• Harvesting the crop, writing, re-writing etc.
  • Distributing the crop, sharing the work

Harvesting. This is the act of writing, the showing up on a regular basis and doing the work. If you don’t tend your word crops, your poetry farm will go under.

The metaphor I sometimes use (and I realize I am mixing metaphors here) is that writing is kind of like surfing—the surfer gets in position, floats around in the water for several hours, waiting for the right wave to come along. You can’t catch the wave if you’re not in the water. Our job is to place ourselves in a position to succeed: to show up at the blank page and float around for a couple hours, ready to catch a wave.

Distribution. This last stage is crucial. It doesn’t mean only publication, though it can mean than that. It means getting your poems, your word crop, out into the world somehow. If you don’t take your poems somewhere, they will dry up and this will undermine your endeavor in a big way.

Distribution can mean publication in national or regional literary magazines, or it can mean sharing your work with a writing group or an open mike that you feel connected to, or it can be sharing poems with a few trusted friends who you feel “get you”, who see you as you wish to be seen. Even Emily Dickinson had at least one person to share some of her poems with.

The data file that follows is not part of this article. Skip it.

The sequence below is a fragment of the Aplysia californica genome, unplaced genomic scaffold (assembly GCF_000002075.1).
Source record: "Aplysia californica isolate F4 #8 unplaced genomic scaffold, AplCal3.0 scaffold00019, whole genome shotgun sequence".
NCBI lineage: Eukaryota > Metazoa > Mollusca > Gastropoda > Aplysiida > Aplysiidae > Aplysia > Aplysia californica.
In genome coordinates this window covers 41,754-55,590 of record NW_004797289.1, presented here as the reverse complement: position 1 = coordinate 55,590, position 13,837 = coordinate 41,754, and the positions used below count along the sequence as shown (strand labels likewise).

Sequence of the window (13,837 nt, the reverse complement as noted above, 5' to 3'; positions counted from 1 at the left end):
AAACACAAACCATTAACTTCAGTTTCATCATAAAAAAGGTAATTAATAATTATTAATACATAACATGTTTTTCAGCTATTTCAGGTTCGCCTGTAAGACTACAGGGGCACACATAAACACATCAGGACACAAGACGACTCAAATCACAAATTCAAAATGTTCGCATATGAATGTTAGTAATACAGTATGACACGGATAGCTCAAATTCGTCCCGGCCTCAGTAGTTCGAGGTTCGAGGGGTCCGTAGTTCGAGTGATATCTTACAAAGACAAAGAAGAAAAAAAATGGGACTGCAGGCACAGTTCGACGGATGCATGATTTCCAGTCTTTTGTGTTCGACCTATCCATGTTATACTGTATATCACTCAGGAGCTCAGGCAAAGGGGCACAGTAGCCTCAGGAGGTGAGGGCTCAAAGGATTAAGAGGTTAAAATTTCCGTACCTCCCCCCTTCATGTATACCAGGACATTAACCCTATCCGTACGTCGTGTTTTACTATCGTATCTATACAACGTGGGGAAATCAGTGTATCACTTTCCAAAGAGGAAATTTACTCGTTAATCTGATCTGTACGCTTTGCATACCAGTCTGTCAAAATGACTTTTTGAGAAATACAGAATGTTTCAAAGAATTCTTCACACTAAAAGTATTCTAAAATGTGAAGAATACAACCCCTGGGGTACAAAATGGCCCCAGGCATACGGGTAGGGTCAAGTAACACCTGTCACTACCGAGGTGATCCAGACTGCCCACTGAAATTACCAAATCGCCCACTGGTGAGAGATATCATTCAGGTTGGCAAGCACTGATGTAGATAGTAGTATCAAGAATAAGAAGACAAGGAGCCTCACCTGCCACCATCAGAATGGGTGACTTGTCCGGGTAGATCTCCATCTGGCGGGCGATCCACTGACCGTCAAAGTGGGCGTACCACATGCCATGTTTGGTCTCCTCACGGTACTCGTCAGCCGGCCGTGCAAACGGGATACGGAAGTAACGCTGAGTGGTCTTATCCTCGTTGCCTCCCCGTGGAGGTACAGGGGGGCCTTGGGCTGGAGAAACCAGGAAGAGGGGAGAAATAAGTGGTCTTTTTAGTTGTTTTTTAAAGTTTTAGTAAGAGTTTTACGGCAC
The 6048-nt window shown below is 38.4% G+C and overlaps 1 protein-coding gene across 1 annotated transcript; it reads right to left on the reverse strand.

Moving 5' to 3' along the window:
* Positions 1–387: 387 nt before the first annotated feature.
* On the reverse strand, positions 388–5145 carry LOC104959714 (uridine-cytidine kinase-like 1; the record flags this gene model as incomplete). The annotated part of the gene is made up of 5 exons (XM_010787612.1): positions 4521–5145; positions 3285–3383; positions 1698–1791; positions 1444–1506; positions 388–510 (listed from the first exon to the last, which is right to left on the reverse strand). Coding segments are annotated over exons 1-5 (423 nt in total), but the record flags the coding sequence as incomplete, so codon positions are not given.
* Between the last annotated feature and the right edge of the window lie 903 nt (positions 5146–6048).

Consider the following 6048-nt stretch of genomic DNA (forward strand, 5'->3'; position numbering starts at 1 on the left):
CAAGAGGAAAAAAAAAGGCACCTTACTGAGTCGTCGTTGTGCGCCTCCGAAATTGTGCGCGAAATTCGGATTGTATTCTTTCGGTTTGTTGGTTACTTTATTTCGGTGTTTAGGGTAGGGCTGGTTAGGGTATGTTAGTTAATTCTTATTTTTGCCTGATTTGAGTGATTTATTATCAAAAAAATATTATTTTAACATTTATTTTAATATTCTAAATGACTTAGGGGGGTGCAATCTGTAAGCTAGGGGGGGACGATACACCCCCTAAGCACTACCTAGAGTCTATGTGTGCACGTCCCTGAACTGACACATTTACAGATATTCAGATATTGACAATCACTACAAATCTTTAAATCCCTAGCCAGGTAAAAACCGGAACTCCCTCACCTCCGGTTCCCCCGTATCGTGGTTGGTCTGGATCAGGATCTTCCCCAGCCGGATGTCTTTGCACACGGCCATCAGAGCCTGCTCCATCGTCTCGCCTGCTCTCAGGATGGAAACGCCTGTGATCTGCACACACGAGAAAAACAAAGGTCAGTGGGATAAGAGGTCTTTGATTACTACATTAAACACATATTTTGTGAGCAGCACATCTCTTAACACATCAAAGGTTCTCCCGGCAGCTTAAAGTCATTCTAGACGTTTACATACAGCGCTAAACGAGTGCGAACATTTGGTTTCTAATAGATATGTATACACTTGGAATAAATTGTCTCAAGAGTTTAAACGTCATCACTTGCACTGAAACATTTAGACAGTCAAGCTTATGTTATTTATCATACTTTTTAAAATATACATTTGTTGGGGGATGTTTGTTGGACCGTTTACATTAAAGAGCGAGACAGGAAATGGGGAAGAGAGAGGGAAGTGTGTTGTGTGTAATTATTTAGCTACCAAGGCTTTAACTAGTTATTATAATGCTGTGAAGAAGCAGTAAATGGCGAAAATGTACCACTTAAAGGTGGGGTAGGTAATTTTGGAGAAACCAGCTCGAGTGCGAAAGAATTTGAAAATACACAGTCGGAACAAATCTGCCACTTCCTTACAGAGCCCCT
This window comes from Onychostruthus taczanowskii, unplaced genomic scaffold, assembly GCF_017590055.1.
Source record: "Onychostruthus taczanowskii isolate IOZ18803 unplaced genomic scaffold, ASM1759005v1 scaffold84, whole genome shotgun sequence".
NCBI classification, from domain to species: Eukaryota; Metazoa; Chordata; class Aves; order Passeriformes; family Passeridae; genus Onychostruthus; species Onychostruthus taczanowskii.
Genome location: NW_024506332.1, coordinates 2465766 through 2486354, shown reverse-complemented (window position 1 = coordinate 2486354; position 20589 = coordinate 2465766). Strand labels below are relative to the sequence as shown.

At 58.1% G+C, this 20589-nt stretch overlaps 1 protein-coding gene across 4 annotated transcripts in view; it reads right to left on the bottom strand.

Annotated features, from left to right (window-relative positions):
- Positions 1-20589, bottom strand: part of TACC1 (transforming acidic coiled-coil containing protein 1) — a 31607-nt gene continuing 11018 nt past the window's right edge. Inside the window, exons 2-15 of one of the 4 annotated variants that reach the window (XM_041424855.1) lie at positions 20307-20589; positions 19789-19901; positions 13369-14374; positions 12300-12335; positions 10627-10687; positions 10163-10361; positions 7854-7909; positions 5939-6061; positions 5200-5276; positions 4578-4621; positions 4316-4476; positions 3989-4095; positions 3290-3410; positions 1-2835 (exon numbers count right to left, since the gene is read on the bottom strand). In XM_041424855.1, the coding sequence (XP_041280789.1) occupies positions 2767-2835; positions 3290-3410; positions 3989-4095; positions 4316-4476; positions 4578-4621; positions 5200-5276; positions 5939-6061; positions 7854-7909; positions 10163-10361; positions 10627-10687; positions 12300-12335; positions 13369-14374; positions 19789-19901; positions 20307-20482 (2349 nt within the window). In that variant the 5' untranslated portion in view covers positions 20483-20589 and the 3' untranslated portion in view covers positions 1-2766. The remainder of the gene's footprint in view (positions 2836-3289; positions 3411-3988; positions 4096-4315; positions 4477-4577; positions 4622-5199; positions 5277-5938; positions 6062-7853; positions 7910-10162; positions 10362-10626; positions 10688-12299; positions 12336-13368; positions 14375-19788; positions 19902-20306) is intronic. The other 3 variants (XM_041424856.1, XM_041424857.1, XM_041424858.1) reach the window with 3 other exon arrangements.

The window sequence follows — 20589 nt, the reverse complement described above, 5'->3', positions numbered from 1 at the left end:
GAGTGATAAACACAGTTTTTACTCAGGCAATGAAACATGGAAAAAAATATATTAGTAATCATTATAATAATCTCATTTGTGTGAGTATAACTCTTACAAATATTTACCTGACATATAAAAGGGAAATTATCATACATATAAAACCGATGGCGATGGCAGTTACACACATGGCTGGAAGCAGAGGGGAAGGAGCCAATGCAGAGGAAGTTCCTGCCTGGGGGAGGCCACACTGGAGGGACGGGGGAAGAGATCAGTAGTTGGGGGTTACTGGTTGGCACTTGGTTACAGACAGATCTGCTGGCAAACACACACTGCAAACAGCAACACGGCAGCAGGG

This distribution, if it is successfully executed, will feed you. The money of publication or literary success will not be enough to sustain you, (though a little success doesn’t hurt). The only things that will sustain you over the long haul are the joy from the act of creation and the knowledge that some other person has truly eaten what has grown out of you.

Originally Published: May 18th, 2006

Jeffrey McDaniel is the author of five books of poetry, most recently Chapel of Inadvertent Joy (University of Pittsburgh Press, 2013). Other books include The Endarkenment (Pittsburgh, 2008), The Splinter Factory (Manic D, 2002), The Forgiveness Parade (Manic D Press, 1998), and Alibi School (Manic D, 1995). His poems have...